Jackson County Board of Zoning Appeals was scheduled to consider a request for a special exception for the hog barn from Nathan and Gwendolyn Newkirk during its meeting at 7:30 p.m. Tuesday.
Instead, the Newkirks will appear to withdraw the request, Jo Forister, secretary of the Jackson County Department of Planning and Zoning, said Wednesday.
Opposition from neighboring property owners led to that decision, Nathan Newkirk said Thursday. Public reaction to a similar request this summer concerning a proposed hog farm near Brownstown likely hurt his plans, he added.
The ILB had a story earlier this year headed "Hog farm expansion fought in Southern Indiana" about a similar expansion effort in Harrison County.
Ind. Gov't. - "Around the state, sympathy for Monroe County clerk — but much quicker election results"
The Bloomington Herald-Times ($$$) has a good process story today, reported by Laura Lane, on absentee ballot counting in not only Monroe County, but Tippecanoe County and Delaware County, homes respectively of Indiana, Purdue, and Ball State universities. Brown and Greene counties are also discussed. A few quotes from the long story:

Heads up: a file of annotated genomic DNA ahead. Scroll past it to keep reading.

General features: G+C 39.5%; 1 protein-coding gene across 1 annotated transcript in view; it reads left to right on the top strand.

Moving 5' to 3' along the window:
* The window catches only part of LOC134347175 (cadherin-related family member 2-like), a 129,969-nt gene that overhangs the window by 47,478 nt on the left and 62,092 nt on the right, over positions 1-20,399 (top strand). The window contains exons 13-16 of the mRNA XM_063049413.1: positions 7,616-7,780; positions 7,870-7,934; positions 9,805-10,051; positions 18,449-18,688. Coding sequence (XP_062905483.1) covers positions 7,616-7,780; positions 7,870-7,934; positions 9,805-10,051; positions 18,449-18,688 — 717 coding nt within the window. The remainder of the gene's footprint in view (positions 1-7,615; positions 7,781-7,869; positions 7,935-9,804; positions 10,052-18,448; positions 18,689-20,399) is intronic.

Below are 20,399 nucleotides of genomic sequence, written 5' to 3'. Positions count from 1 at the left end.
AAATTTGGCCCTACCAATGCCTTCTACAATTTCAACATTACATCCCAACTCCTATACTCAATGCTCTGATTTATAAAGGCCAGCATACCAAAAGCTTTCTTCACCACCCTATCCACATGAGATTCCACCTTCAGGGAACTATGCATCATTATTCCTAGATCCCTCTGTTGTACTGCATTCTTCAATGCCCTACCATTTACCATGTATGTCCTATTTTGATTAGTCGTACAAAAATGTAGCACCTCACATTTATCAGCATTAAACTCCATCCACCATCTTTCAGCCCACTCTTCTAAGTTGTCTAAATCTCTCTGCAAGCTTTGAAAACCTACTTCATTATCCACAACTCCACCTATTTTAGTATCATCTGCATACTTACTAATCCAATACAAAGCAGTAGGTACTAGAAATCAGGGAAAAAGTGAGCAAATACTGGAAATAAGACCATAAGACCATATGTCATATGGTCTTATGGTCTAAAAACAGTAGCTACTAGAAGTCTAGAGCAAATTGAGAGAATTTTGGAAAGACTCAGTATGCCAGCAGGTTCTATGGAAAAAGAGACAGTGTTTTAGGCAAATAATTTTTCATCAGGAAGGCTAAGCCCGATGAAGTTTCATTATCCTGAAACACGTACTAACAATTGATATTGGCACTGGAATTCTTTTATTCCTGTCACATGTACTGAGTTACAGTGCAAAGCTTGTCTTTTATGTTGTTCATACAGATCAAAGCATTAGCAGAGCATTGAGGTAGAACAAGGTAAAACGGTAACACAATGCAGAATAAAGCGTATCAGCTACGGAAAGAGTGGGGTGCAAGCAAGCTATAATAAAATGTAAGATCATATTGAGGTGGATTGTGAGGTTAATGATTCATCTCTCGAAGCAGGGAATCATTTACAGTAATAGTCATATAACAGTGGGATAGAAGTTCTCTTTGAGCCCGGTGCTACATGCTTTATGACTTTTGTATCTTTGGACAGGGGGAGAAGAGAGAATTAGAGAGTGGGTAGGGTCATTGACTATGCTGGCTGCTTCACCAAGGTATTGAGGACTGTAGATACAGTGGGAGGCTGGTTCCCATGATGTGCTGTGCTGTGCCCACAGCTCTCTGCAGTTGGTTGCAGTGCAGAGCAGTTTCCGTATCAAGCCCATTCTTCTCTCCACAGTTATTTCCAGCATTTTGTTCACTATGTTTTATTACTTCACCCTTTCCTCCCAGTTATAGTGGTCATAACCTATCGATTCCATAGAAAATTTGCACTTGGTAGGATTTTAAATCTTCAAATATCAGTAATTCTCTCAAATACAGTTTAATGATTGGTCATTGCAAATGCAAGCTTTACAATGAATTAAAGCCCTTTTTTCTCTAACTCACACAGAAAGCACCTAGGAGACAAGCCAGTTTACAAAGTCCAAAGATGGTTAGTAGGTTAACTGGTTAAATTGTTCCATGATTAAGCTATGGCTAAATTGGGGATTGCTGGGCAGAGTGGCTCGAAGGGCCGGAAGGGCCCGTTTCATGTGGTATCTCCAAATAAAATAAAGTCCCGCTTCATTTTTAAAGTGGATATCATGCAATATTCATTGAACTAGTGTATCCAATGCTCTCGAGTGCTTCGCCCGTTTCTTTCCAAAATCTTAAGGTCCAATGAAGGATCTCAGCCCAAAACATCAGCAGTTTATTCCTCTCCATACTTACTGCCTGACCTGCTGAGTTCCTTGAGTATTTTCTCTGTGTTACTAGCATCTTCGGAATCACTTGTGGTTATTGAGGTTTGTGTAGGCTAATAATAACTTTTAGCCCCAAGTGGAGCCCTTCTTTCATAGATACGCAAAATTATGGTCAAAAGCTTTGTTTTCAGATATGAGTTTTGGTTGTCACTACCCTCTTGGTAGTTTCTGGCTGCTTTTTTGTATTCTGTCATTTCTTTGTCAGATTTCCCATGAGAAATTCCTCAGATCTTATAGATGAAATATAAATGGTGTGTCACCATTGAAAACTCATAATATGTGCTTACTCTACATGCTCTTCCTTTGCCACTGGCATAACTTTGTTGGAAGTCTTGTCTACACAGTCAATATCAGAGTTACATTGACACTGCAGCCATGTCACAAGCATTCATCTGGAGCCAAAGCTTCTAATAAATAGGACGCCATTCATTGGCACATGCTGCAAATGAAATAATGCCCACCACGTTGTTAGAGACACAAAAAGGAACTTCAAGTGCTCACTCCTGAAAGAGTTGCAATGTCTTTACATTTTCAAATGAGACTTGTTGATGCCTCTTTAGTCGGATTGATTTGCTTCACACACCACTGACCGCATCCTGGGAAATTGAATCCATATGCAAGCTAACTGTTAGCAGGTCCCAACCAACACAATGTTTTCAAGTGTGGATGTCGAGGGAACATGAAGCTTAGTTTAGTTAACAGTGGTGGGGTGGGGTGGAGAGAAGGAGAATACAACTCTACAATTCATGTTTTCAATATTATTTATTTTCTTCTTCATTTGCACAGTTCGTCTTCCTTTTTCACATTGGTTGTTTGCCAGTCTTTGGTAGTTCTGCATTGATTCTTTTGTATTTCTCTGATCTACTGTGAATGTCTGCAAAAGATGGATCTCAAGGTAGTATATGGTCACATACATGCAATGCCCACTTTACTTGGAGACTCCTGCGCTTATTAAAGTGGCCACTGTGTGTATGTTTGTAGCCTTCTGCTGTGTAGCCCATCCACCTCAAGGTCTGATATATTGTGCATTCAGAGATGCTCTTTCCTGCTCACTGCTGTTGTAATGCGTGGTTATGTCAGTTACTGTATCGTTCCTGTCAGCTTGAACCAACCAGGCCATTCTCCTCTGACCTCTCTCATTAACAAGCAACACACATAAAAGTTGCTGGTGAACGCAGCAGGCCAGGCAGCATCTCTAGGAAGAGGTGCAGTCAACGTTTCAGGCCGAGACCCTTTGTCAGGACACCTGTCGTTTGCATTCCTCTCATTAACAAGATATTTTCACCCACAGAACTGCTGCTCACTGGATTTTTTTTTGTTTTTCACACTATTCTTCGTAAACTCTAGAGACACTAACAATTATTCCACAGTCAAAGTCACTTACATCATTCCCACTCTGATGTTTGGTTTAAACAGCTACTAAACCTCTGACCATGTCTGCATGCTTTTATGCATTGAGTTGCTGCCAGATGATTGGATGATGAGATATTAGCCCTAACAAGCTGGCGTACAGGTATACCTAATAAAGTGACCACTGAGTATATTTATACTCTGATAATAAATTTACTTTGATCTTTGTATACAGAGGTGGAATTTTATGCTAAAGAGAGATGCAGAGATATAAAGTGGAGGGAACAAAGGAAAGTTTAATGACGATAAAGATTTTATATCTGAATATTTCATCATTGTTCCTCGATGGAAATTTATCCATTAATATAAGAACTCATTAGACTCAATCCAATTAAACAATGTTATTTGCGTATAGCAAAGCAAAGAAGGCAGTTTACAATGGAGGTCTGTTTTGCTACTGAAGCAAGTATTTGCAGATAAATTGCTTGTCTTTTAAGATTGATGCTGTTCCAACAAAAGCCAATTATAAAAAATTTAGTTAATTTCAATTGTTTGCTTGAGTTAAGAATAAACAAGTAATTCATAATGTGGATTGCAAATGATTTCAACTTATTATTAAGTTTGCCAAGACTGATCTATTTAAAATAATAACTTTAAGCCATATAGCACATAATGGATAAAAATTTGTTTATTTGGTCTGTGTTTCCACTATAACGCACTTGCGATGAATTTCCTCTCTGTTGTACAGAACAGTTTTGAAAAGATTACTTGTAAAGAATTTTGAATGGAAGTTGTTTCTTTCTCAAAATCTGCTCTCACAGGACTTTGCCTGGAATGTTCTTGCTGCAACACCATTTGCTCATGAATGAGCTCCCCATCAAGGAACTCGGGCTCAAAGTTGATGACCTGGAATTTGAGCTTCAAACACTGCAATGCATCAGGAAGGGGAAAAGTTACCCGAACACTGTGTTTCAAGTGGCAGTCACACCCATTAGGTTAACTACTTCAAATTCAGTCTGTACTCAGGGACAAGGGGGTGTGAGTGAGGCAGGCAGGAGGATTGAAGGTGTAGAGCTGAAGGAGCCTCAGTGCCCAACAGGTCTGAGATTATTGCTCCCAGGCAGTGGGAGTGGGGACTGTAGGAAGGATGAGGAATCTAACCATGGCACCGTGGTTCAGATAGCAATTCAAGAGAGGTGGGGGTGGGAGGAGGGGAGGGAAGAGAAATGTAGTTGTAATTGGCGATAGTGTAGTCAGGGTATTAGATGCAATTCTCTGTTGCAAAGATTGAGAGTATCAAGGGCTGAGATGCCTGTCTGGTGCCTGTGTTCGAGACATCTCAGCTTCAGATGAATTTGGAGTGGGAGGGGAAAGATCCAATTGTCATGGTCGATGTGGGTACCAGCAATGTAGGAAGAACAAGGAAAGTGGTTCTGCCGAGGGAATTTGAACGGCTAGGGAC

The tedious process of hand counting hundreds and thousands of absentee ballots can hold up final election results.[More] An editorial today in the Herald-Times, titled "We should all agree: Election process broken," concludes:
Beth Mulry and Susan Fowler sympathize with fellow county clerk Linda Robbins, who on Wednesday afternoon still faced boxes and boxes containing 10,000 absentee ballots that had not yet been counted.
Final Monroe County vote totals remained a mystery. Counting and cross-checking continued into Friday evening.
Mulry, the clerk of Brown County, said election workers there started counting 2,159 absentee ballots at noon Election Day and finished just as the polls closed at 6 p.m. In Greene County, where Fowler is the clerk, workers processed about 1,200 absentee ballots between 11 a.m. and 4:30 p.m. the day of the election.
Mulry got Brown County’s election wrapped up by 10:15 p.m. “We’d still be counting if we had as many absentees as Monroe County,” she said. “I cannot fathom the number of people it would take to get it done on time.”
Brown County has used paper ballots and scanners since the early 1990s, although there is an electronic machine at each polling site for voters who want to use it.